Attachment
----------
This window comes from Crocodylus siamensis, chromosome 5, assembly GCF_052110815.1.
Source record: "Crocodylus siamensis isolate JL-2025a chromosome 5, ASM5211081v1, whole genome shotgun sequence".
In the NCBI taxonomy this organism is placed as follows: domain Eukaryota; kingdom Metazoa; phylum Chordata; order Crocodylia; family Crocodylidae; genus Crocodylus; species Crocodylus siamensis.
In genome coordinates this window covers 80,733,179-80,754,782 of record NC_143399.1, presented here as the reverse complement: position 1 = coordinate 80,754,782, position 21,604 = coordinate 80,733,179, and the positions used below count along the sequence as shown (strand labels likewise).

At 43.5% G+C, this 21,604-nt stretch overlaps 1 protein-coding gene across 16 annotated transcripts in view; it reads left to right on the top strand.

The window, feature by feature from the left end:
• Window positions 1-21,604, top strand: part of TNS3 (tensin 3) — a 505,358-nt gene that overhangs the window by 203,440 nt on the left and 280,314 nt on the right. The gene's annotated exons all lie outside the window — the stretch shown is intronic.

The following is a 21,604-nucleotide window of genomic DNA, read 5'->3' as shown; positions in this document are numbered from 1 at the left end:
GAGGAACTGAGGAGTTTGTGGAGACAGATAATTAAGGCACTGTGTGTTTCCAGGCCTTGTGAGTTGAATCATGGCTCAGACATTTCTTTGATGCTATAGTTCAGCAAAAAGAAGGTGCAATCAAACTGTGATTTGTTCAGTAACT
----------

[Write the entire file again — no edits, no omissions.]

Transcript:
This window comes from Crocodylus siamensis, chromosome 5, assembly GCF_052110815.1.
Source record: "Crocodylus siamensis isolate JL-2025a chromosome 5, ASM5211081v1, whole genome shotgun sequence".
In the NCBI taxonomy this organism is placed as follows: domain Eukaryota; kingdom Metazoa; phylum Chordata; order Crocodylia; family Crocodylidae; genus Crocodylus; species Crocodylus siamensis.
In genome coordinates this window covers 80,733,179-80,754,782 of record NC_143399.1, presented here as the reverse complement: position 1 = coordinate 80,754,782, position 21,604 = coordinate 80,733,179, and the positions used below count along the sequence as shown (strand labels likewise).

At 43.5% G+C, this 21,604-nt stretch overlaps 1 protein-coding gene across 16 annotated transcripts in view; it reads left to right on the top strand.

The window, feature by feature from the left end:
• Window positions 1-21,604, top strand: part of TNS3 (tensin 3) — a 505,358-nt gene that overhangs the window by 203,440 nt on the left and 280,314 nt on the right. The gene's annotated exons all lie outside the window — the stretch shown is intronic.

The following is a 21,604-nucleotide window of genomic DNA, read 5'->3' as shown; positions in this document are numbered from 1 at the left end:
GAGGAACTGAGGAGTTTGTGGAGACAGATAATTAAGGCACTGTGTGTTTCCAGGCCTTGTGAGTTGAATCATGGCTCAGACATTTCTTTGATGCTATAGTTCAGCAAAAAGAAGGTGCAATCAAACTGTGATTTGTTCAGTAACT